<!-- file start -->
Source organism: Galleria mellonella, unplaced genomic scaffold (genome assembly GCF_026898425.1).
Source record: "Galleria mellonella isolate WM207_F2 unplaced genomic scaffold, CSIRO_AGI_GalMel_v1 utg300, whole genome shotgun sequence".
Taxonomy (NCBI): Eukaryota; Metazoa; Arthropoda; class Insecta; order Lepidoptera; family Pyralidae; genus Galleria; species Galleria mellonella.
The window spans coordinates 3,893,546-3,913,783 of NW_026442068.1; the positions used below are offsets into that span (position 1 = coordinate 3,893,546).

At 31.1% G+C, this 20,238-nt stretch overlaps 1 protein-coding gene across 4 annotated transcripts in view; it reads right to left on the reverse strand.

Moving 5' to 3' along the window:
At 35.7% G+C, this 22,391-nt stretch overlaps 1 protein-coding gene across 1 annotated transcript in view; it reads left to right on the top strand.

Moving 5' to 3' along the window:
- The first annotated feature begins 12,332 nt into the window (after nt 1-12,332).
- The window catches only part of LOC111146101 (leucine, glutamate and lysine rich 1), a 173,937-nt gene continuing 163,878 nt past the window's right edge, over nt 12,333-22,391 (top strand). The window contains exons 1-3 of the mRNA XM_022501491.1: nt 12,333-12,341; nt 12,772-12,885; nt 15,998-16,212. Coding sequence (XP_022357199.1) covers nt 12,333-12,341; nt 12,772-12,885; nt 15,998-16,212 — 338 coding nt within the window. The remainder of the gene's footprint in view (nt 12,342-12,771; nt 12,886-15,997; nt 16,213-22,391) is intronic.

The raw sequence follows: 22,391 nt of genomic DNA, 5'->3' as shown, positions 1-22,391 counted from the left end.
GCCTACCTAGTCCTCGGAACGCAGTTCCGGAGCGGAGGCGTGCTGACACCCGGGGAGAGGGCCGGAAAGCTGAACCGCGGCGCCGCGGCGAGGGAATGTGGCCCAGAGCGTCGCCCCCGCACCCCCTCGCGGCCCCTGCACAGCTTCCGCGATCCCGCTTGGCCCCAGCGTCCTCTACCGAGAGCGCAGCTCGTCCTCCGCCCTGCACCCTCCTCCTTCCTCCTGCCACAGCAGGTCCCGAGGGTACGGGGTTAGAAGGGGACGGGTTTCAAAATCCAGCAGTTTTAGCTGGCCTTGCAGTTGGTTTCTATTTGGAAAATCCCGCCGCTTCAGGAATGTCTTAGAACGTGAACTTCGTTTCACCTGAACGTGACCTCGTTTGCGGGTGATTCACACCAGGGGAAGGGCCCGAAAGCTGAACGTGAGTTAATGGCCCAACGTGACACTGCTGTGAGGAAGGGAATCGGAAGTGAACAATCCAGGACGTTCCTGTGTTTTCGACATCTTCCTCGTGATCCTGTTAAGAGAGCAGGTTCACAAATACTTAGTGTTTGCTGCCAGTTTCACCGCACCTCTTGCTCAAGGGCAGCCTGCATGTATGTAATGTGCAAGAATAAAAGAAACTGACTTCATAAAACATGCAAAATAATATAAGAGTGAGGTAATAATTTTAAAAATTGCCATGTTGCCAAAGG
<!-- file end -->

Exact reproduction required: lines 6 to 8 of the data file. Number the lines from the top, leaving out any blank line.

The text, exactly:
Moving 5' to 3' along the window:
At 35.7% G+C, this 22,391-nt stretch overlaps 1 protein-coding gene across 1 annotated transcript in view; it reads left to right on the top strand.

Moving 5' to 3' along the window: